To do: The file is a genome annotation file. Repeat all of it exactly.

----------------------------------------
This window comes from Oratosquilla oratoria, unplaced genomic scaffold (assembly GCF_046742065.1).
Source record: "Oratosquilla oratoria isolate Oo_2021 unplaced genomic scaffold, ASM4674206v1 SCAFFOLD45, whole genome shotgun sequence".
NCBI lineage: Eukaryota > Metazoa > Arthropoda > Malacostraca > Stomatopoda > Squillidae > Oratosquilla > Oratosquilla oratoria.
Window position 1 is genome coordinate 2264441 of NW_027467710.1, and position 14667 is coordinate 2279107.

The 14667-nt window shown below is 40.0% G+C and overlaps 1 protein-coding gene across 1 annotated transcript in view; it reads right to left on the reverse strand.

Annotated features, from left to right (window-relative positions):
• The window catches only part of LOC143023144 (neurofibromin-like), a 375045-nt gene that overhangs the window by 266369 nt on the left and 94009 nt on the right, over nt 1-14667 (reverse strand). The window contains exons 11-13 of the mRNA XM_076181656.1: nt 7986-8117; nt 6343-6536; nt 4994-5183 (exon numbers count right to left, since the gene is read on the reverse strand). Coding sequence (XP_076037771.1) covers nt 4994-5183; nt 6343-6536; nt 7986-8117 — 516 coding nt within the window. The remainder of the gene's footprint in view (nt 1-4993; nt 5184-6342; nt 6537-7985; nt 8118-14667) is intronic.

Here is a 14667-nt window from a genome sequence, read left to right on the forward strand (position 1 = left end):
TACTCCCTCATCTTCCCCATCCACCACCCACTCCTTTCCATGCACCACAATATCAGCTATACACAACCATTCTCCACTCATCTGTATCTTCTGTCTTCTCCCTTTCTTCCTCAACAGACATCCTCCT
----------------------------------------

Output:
This window comes from Oratosquilla oratoria, unplaced genomic scaffold (assembly GCF_046742065.1).
Source record: "Oratosquilla oratoria isolate Oo_2021 unplaced genomic scaffold, ASM4674206v1 SCAFFOLD45, whole genome shotgun sequence".
NCBI lineage: Eukaryota > Metazoa > Arthropoda > Malacostraca > Stomatopoda > Squillidae > Oratosquilla > Oratosquilla oratoria.
Window position 1 is genome coordinate 2264441 of NW_027467710.1, and position 14667 is coordinate 2279107.

The 14667-nt window shown below is 40.0% G+C and overlaps 1 protein-coding gene across 1 annotated transcript in view; it reads right to left on the reverse strand.

Annotated features, from left to right (window-relative positions):
• The window catches only part of LOC143023144 (neurofibromin-like), a 375045-nt gene that overhangs the window by 266369 nt on the left and 94009 nt on the right, over nt 1-14667 (reverse strand). The window contains exons 11-13 of the mRNA XM_076181656.1: nt 7986-8117; nt 6343-6536; nt 4994-5183 (exon numbers count right to left, since the gene is read on the reverse strand). Coding sequence (XP_076037771.1) covers nt 4994-5183; nt 6343-6536; nt 7986-8117 — 516 coding nt within the window. The remainder of the gene's footprint in view (nt 1-4993; nt 5184-6342; nt 6537-7985; nt 8118-14667) is intronic.

Here is a 14667-nt window from a genome sequence, read left to right on the forward strand (position 1 = left end):
TACTCCCTCATCTTCCCCATCCACCACCCACTCCTTTCCATGCACCACAATATCAGCTATACACAACCATTCTCCACTCATCTGTATCTTCTGTCTTCTCCCTTTCTTCCTCAACAGACATCCTCCT